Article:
Undeveloped Regions

It came out a while ago, but I’m still working my way through the September issue of the SAA Archaeological Record. Two articles in particular have caught my eye as being noteworthy both for my own practice and for comment in general.

The first is a reprint of Robert L. Kelly’s Patty Jo Watson Distinguished Lecture that he gave at the American Anthropological Association Meeting in 2013. In it, an academic archaeologist despairs at the possibility for doing meaningful research in the future. He runs into the desert and ends up having a debate with a coyote, as one sometimes does in our profession. It’s definitely worth a read, but part of the story involves a discussion about finding new places to investigate. Here’s a quote relevant to CRM work (pg. 14):

“But the expansion of fieldwork, and legislation to protect the resource and to protect interests in the resource had consequences. We’ve learned so much that standard archaeological research is almost useless. When I first started in the Great Basin, the projectile point sequence wasn’t even completely known. In 40 years we’ve learned a lot. Because we did our job well.

“But it’s a diminishing returns curve. Every effort we make adds increasingly smaller amounts of knowledge. I tell my students that research entails finding a hole in our knowledge, and then filling it. But the holes are getting smaller. Really, who cares about a canyon like this one today. We can’t justify surveying it simply because it hasn’t been done; at the end of the day, what’ll we have learned?”

Gateson paused for a moment, fidgeting with his eye patch. “Now here’s what bugs me: CRM will always have something to do—at least until the damn Tea Party overturns the legislation— even if it means mapping late twentieth-century scatters of cell phone parts. But what about academic archaeologists? What can we contribute?”

What matters to Gateson is, apparently, finding sites and figuring out the culture history of our study area. A discussion about broader research questions follows, but the idea of looking at new places keeps returning. When discussing how academic work would fit with local CRM work, the coyote suggests this (pg. 16):

“And CRM doesn’t do everything. It can’t. It only works where development is. So, seek out places where CRM isn’t filling the holes. Take high altitudes; the mountains see little development, so CRM isn’t there. And with much of your western forests left dead by beetle kill, vast tracks of forest are burning, and there’s a lot hidden beneath the pine duff. Or what about the coastal areas? We know they’ll soon erode as a result of global warming and sea level rise. Maybe you need something like the River Basin Survey to target and assess stretches of the coast that are vulnerable. Academics should take the initiative here. It’s your data that will wash out to sea.”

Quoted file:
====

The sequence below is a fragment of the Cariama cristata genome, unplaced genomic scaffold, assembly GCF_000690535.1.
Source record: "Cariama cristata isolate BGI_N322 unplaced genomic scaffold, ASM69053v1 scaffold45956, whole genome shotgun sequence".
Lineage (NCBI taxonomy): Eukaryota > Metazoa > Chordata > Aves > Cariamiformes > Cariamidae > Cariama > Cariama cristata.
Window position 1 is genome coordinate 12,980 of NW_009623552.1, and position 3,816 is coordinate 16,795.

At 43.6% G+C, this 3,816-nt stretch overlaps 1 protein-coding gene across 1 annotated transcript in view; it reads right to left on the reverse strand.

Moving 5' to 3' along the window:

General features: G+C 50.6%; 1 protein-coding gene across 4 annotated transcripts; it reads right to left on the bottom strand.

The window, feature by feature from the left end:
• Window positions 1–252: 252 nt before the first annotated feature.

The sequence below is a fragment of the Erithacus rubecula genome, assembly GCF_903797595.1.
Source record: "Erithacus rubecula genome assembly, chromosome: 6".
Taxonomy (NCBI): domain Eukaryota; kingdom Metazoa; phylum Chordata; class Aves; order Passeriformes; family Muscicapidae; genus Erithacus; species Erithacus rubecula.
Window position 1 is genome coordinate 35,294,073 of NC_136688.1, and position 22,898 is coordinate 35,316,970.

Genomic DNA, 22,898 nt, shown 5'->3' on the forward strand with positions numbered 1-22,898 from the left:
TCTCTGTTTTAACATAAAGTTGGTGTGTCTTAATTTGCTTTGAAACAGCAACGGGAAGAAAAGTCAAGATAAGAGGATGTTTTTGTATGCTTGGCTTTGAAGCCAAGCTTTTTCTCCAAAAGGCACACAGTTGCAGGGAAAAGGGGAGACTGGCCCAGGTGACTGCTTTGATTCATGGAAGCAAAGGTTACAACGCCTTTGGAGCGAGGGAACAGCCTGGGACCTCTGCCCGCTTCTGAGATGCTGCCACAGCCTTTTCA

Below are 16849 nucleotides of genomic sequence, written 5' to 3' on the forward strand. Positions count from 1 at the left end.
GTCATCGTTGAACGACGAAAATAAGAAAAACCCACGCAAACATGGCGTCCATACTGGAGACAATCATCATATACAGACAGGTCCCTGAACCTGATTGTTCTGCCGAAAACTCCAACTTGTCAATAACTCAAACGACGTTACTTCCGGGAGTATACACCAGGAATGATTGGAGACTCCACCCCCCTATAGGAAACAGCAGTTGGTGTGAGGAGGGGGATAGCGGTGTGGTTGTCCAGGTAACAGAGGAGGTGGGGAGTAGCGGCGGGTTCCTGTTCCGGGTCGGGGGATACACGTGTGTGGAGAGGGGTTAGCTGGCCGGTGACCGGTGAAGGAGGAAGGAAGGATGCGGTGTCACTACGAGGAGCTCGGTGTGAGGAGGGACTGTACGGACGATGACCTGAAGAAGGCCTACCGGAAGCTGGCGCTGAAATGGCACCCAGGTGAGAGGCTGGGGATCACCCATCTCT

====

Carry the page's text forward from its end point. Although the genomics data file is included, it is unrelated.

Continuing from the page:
This is all true. I strongly suspect that, in the future, smarter development firms will catch on to where important archaeological properties might lie and plan to avoid them. This would leave CRM archaeologists with poorer pickings, although we might hit upon new ideas about these gaps in our understanding.

There are, however, things to consider beyond survey and culture history and the second article in the Archaeological Record helps to put that in context. The very next article is by Michael E. Smith and appears to be a cleaned up version of something he has blogged about at least a couple of times (here and here). I wrote a brief comment on his second blog post, in which I point out that most of what CRM-based archaeology is describing what we find along with some post-hoc interpretations that hopefully serve as the beginning of future research. Having read Dr. Smith’s new article a couple of times, I still think that’s true.

Those of you who work in CRM should be thinking about the nature of your work and how you might apply some of the thinking in this article to your it. I might blog about this further at some point in the future, but for the present I think it’s sufficient to emphasize that CRM archaeology primarily works at gathering data and presenting initial explanations for what we find. There is little hypothesis testing or additional research because our scopes of work don’t extend beyond the clearance or concurrence letter.

There’s a lot of work that could be done with CRM-generated data. An academic looking for projects in areas with long histories of CRM work doesn’t need to be seeking some sort of untouched environment. You don’t need to be some sort of data hermit. We have plenty of those. Take a look at that second article and see all of those areas of arguments discussed by Smith where CRM doesn’t reside. That’s your mountain. That’s your coastal area. You could be using the data and those post-hoc interpretations as the starting point for syntheses and better interpretations. Test our assumptions. Tear them apart. Make us change our minds and methods. Give us new interpretative tools and ideas to work with. Archaeologists still have a lot to do in all of these areas.

In your face, Space Coyote.

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